How you deliver the words is also more important.  Comic Sans font in sparkly yellow atop a camouflage background?  You’re begging not to be taken seriously.  Haven’t updated your website since 1998?  Have a 25 minute Flash intro with no ‘skip this’ option?  Just like any other organization, some web design common sense and logical, user-friendly layout should be priorities, especially given the web is the hub of so many causes.  I won’t pick on anyone in particular, but let’s just say that if your website at all resembles any of the ones on this list, you have a problem.

Basically, think of your writing as scenery on a drive, and the words and punctuation are the road that you travel to see it.  The drive is a lot smoother – and you can take in the scenery much better – on a nicely paved, error-free highway.  On the other hand, if you’re travelling on gravel with potholes and washboard, your attention is divided trying to navigate the bumpy road and you aren’t able to focus as well on the sights.   You want the reader’s drive to be easy.  (Thanks to an English prof long ago for this analogy that clearly stuck with me all these years.)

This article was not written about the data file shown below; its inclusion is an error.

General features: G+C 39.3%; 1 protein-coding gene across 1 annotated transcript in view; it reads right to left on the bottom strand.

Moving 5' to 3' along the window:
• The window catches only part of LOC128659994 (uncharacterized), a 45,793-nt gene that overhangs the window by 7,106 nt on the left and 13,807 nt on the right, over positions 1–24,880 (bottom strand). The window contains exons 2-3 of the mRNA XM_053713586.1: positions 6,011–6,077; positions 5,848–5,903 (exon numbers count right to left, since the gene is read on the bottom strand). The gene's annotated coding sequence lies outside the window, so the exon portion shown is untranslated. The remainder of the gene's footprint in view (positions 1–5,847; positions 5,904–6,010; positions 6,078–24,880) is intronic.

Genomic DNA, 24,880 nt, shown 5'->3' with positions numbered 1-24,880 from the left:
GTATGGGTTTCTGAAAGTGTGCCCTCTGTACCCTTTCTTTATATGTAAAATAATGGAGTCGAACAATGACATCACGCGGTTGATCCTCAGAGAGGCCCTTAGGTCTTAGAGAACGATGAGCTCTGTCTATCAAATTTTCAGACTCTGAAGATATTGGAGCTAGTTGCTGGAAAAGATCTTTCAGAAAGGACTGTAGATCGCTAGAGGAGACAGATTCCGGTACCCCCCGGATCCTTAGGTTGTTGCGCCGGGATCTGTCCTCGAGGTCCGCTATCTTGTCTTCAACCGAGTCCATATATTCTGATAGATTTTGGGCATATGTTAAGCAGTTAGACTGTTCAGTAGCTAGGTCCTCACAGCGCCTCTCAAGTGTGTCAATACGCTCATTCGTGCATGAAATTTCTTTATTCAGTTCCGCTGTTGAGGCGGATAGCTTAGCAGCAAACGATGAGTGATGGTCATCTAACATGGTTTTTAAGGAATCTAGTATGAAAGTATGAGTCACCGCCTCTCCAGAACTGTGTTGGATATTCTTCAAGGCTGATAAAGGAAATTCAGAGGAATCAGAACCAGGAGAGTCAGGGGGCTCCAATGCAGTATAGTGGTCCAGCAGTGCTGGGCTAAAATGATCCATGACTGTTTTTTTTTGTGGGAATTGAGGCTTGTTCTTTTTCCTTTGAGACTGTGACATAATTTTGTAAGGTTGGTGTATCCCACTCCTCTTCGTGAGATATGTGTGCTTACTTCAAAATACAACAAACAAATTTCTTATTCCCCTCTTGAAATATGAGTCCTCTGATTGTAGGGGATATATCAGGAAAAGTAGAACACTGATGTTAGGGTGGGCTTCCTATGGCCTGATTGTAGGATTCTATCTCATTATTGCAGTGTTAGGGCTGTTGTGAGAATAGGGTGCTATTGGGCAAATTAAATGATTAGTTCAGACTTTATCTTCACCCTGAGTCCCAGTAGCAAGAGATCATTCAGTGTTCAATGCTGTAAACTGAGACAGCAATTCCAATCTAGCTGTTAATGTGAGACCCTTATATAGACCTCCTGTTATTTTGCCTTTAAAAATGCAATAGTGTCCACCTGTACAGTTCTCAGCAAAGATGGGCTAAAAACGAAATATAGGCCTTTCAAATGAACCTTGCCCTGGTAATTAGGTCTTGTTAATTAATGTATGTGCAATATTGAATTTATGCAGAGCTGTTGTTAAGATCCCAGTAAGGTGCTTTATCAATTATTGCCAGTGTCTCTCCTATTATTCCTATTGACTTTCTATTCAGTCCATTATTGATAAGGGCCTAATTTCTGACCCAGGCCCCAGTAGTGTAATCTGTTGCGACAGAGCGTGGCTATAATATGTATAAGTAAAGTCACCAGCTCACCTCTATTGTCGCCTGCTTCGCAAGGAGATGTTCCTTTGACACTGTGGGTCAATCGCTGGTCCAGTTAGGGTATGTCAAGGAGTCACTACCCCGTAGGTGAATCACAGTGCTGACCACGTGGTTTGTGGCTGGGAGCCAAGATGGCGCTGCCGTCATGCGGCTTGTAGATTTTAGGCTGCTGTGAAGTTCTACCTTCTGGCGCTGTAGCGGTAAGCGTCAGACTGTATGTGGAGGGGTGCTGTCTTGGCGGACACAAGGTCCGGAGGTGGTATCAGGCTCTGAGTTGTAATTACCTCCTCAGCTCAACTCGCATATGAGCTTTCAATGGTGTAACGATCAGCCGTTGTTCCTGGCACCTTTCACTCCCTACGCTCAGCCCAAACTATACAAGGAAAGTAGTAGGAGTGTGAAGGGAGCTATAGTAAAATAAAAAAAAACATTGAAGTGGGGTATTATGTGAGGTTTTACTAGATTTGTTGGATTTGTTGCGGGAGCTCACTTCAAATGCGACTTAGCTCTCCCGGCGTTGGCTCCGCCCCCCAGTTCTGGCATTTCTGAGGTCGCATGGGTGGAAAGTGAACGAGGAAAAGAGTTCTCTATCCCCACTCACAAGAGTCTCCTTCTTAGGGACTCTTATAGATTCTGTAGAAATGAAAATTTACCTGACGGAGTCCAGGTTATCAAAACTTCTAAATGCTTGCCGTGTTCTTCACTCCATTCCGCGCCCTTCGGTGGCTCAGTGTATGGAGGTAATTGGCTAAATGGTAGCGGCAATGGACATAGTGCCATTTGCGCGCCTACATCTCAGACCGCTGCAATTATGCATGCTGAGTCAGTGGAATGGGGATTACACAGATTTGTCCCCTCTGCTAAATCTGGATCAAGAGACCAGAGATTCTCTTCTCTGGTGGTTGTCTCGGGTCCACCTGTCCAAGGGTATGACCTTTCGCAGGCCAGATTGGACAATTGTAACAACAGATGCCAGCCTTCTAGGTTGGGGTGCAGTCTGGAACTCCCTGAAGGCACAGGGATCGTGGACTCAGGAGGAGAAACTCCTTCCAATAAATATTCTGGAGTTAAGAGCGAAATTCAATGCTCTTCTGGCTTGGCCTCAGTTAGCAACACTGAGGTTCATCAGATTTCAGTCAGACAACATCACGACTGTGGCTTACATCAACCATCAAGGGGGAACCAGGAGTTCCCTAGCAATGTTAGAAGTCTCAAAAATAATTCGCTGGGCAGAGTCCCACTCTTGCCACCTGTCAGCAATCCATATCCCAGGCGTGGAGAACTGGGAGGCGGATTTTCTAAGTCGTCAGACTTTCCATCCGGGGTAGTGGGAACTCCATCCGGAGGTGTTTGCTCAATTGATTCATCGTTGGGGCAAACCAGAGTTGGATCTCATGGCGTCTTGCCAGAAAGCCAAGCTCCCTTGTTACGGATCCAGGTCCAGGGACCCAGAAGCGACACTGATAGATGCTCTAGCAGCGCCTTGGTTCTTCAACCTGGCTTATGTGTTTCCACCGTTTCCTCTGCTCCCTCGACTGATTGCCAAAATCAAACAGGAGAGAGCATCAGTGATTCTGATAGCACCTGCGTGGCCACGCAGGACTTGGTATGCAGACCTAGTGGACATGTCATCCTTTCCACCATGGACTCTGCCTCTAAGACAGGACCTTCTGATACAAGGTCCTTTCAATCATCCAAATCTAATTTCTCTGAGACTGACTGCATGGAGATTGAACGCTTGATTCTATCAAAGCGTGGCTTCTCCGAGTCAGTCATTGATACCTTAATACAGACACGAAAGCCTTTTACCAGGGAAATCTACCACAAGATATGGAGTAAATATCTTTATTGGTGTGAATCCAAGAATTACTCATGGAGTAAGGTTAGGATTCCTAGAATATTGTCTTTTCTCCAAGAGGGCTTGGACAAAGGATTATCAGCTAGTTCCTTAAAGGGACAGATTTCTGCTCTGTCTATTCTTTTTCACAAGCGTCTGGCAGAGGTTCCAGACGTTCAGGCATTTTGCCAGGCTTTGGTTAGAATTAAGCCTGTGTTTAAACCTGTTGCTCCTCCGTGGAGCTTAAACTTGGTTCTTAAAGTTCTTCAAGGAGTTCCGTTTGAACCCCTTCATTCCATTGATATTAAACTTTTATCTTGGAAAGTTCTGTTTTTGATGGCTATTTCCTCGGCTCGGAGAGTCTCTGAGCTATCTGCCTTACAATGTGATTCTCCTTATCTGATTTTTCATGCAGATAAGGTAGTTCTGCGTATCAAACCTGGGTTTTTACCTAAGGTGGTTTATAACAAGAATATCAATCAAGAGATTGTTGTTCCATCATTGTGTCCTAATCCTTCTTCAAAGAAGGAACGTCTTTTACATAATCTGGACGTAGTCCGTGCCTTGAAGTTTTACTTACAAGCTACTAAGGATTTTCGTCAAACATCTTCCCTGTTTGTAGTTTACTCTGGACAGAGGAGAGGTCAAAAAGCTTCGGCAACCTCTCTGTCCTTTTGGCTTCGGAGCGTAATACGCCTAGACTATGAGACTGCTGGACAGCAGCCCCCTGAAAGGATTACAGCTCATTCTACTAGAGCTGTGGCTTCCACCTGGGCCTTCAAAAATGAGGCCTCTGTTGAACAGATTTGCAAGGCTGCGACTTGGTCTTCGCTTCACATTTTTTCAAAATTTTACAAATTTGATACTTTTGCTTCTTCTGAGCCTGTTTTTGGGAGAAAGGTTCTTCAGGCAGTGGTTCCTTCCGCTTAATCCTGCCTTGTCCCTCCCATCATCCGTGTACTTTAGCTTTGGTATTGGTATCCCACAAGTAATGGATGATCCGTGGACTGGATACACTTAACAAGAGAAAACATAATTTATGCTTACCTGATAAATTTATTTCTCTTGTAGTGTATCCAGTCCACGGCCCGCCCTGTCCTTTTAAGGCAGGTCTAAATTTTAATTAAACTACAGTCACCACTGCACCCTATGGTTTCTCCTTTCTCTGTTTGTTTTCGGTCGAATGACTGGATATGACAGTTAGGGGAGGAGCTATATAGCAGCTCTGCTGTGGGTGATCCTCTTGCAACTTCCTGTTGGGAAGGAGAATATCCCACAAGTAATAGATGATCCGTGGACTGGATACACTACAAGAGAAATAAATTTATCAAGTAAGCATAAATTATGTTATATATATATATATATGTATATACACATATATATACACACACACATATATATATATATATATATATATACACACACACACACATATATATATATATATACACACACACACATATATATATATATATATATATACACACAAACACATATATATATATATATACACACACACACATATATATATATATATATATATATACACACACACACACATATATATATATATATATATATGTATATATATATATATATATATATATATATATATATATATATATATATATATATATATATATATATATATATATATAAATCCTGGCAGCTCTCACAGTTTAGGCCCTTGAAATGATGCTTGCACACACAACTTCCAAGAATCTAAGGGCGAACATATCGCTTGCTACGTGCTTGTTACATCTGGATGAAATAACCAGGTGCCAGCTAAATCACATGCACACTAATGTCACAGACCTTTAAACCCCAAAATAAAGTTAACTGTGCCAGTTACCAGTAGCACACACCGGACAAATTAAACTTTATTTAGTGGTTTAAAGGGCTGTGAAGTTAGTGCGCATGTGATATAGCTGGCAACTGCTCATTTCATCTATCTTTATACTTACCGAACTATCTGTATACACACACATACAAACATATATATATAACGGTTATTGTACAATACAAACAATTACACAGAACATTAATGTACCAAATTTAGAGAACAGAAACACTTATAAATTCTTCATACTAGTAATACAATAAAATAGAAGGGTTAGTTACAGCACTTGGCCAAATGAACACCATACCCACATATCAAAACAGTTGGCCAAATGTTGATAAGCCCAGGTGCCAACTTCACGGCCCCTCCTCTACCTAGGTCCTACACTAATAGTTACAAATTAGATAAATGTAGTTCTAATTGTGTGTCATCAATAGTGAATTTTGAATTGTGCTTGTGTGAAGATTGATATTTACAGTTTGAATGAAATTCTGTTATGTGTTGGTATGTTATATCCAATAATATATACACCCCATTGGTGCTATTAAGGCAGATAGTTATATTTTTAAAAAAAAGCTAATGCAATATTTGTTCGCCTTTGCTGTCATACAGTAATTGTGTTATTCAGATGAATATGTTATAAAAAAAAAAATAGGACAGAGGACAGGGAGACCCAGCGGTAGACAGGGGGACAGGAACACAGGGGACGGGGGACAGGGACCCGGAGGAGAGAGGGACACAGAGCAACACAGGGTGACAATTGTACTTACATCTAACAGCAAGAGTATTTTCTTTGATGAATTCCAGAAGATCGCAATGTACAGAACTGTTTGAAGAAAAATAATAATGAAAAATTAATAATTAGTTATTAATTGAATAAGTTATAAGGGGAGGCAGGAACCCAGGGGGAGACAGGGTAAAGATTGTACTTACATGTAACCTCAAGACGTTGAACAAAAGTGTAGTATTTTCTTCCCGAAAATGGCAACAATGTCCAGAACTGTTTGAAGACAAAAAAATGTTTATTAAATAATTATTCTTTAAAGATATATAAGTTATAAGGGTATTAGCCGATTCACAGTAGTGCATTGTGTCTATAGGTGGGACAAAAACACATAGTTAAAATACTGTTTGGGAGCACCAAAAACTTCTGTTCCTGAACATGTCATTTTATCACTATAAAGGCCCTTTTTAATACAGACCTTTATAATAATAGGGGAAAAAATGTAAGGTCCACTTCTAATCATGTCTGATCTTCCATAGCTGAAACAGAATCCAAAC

The Rational

This PETA ad, Everyday Dogs, sure stirs up some controversy and emotion, doesn’t it?

It’s no shock to see PETA try to push buttons, is it?  It’s kind of their ‘thing’.

But just because it works for them doesn’t mean that is the right strategy for your local, grassroots campaign.

“Activist” is a dirty word in politics and the media, and your opponents are going to do their best to label you as a crazy radical who shouldn’t be taken seriously.  Trust me – this “tofu-eating dolphin marry-er” knows from personal experience with ASLC.

Expect your message to be taken out of context, misinterpreted, and hyperbolized.

Starting with shock value can result in the focus being zeroed in to that alone and the rational argument and facts behind you may be ignored entirely.  If your goal is to educate ‘Joe Public’ on a certain issue or petition government for legislative change, like I’ve said, you and your cause need to be taken seriously.

Do positive, feel-good ads risk being boring by comparison? I doubt this particular PETA ad sparked the usual firestorm.

Pictures of the horrors of puppy mills, for example, may draw tears and spark outrage, and may even result in important media coverage – and I’m not saying they should necessarily be hidden away entirely – but I don’t think your campaign should rely on them.

Think, for example, of the ingenious I Hate Balls campaign that appeals to humour in a hilarious viral video that makes the point just as well as, if not better than, depressing photos to the tune of Sarah McLachlan.  Better, really, if you consider that I will actually watch and share the entire I Hate Balls video.

Too much in-your-face material, too much anger, slander, guilt, preaching, or reactionary rants can really scare off your intended audience.  You do need a well-presented rational argument at the heart of your issues to garner long-term support and a serious audience willing to take action on your behalf.

The Bottom Line